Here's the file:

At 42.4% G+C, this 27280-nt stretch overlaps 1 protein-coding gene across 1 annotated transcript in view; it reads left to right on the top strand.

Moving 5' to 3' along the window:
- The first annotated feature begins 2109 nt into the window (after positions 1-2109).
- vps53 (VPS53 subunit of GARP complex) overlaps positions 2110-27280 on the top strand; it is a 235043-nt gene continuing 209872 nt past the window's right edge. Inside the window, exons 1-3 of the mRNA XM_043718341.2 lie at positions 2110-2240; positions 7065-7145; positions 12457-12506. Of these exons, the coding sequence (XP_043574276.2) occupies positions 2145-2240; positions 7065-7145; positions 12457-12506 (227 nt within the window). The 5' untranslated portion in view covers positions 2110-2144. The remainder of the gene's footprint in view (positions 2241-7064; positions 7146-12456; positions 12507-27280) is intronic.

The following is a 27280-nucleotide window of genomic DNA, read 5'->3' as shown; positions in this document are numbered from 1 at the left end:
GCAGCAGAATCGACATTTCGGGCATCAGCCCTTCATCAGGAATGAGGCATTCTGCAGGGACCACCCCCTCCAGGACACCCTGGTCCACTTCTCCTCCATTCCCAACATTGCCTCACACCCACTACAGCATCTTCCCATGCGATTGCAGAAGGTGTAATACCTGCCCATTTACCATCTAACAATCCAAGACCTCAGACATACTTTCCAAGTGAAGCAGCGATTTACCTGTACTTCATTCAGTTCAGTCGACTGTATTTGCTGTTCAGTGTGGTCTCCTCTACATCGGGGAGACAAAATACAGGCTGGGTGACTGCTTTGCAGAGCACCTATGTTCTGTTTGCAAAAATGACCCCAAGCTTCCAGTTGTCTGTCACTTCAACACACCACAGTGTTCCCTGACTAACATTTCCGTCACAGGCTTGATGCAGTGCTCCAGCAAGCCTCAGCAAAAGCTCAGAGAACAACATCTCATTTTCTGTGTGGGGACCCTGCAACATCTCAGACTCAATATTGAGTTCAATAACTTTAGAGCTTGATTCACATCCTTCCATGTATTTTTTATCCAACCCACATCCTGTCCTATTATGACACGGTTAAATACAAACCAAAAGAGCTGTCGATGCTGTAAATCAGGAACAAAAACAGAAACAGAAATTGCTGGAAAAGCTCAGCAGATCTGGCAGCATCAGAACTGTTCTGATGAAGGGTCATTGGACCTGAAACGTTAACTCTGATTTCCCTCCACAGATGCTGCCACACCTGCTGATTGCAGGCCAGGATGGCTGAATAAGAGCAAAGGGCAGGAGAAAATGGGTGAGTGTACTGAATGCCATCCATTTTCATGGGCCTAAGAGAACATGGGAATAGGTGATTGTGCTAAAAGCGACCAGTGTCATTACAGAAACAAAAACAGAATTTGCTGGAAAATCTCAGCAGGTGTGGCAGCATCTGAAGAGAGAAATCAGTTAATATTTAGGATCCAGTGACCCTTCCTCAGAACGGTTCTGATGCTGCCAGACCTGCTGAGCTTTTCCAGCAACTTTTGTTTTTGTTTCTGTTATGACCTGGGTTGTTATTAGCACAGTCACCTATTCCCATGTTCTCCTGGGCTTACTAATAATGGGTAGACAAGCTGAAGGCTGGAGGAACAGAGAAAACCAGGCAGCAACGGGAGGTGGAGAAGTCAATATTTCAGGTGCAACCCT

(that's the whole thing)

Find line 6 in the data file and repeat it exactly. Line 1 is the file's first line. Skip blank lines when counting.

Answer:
GCAGCAGAATCGACATTTCGGGCATCAGCCCTTCATCAGGAATGAGGCATTCTGCAGGGACCACCCCCTCCAGGACACCCTGGTCCACTTCTCCTCCATTCCCAACATTGCCTCACACCCACTACAGCATCTTCCCATGCGATTGCAGAAGGTGTAATACCTGCCCATTTACCATCTAACAATCCAAGACCTCAGACATACTTTCCAAGTGAAGCAGCGATTTACCTGTACTTCATTCAGTTCAGTCGACTGTATTTGCTGTTCAGTGTGGTCTCCTCTACATCGGGGAGACAAAATACAGGCTGGGTGACTGCTTTGCAGAGCACCTATGTTCTGTTTGCAAAAATGACCCCAAGCTTCCAGTTGTCTGTCACTTCAACACACCACAGTGTTCCCTGACTAACATTTCCGTCACAGGCTTGATGCAGTGCTCCAGCAAGCCTCAGCAAAAGCTCAGAGAACAACATCTCATTTTCTGTGTGGGGACCCTGCAACATCTCAGACTCAATATTGAGTTCAATAACTTTAGAGCTTGATTCACATCCTTCCATGTATTTTTTATCCAACCCACATCCTGTCCTATTATGACACGGTTAAATACAAACCAAAAGAGCTGTCGATGCTGTAAATCAGGAACAAAAACAGAAACAGAAATTGCTGGAAAAGCTCAGCAGATCTGGCAGCATCAGAACTGTTCTGATGAAGGGTCATTGGACCTGAAACGTTAACTCTGATTTCCCTCCACAGATGCTGCCACACCTGCTGATTGCAGGCCAGGATGGCTGAATAAGAGCAAAGGGCAGGAGAAAATGGGTGAGTGTACTGAATGCCATCCATTTTCATGGGCCTAAGAGAACATGGGAATAGGTGATTGTGCTAAAAGCGACCAGTGTCATTACAGAAACAAAAACAGAATTTGCTGGAAAATCTCAGCAGGTGTGGCAGCATCTGAAGAGAGAAATCAGTTAATATTTAGGATCCAGTGACCCTTCCTCAGAACGGTTCTGATGCTGCCAGACCTGCTGAGCTTTTCCAGCAACTTTTGTTTTTGTTTCTGTTATGACCTGGGTTGTTATTAGCACAGTCACCTATTCCCATGTTCTCCTGGGCTTACTAATAATGGGTAGACAAGCTGAAGGCTGGAGGAACAGAGAAAACCAGGCAGCAACGGGAGGTGGAGAAGTCAATATTTCAGGTGCAACCCT